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The Resource Center has all the info you'll need From content to user feedback, the resource center has the information you need for every level of the entrepreneurial process.
Even if you're the CEO, building enthusiasm among your troops for a new product idea can be tricky. What's the secret to success? Show them how it can actually become their idea. This article provides three real-life examples of how this approach works.
The Young Entrepreneurs' Organization created opportunities for Keith Alpers, but he has given back to the organization many times over.
Mitchell Baker, "Chief Lizard Wrangler" at Mozilla, discusses the organization's unique, community-based culture and how it has contributed to their success. She explains how freedom, openness, and dedication to improving Internet usability fosters extraordinary contributions from Mozilla's employees and volunteers.
There is no shortage of well-educated people in academic environments. But the challenge is in turning the attention of those bright minds to entrepreneurship. Here are a few ideas on how to do it.
Carl Behnke's investment of more than 20 years on the board of Junior Achievement is just one example of his belief in giving back.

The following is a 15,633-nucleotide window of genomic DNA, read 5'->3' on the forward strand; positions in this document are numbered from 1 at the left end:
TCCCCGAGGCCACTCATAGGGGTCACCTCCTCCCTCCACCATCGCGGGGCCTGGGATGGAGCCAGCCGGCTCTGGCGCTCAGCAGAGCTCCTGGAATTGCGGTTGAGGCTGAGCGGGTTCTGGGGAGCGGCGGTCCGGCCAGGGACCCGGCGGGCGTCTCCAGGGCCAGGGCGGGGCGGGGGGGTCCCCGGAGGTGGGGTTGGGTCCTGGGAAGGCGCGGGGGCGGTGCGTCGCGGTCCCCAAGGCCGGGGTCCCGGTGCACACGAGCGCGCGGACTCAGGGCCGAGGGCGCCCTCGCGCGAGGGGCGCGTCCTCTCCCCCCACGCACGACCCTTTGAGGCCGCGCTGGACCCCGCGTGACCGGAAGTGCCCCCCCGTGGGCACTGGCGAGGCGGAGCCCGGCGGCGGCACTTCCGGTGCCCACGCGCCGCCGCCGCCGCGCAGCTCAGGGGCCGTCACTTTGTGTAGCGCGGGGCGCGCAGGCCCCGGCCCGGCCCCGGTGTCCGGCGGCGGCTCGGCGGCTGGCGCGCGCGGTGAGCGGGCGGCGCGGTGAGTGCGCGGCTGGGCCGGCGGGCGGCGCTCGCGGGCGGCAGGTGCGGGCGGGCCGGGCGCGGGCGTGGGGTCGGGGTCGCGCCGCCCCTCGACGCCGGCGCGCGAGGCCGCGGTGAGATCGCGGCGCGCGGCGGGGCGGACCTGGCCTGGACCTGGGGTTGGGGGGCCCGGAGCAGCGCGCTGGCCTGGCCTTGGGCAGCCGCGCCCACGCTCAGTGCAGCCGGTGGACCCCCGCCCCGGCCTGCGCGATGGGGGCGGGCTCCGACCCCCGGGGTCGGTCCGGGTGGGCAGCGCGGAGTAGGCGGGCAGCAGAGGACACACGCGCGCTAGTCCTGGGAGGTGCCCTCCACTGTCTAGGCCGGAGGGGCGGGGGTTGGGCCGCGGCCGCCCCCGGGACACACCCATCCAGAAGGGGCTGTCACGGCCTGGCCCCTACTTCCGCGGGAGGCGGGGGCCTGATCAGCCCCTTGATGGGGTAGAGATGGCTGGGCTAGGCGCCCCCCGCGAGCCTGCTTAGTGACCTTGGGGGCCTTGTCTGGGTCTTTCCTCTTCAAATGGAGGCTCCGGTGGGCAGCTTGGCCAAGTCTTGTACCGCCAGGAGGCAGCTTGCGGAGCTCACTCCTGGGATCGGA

The Humane Society of Silicon Valley had gone to the dogs before president Christine Benninger took hold of the leash in 1993. By nearly every metric - profits earned, animals saved, customers satisfied - she outlines how proven business practices transformed the HSSV into best of breed.
Founder Bob Beyster describes his highly successful approach to recruiting, retaining, and rewarding top performers--a culture of employee ownership. This is a core strategy for growing SAIC, an entrepreneurial, employee-owned, high-technology corporation.
Pittsburg, Kansas and Pittsburg State University benefit from the broad generosity of Gene Bicknell, who gives because "it's the right thing to do."
Ninety-percent of Silicon Valley's start-ups fail not because of faulty product, but because they don't tap the right market and they don't know their customer. Well-seasoned serial entrepreneur Steve Blank drafts a new model for plotting the path between good idea and market success.
When Arthur M. Blank talks about entrepreneurship - what it takes to create, build and grow a company - he talks about principles. And, when he talks about principles, he talks about giving back.
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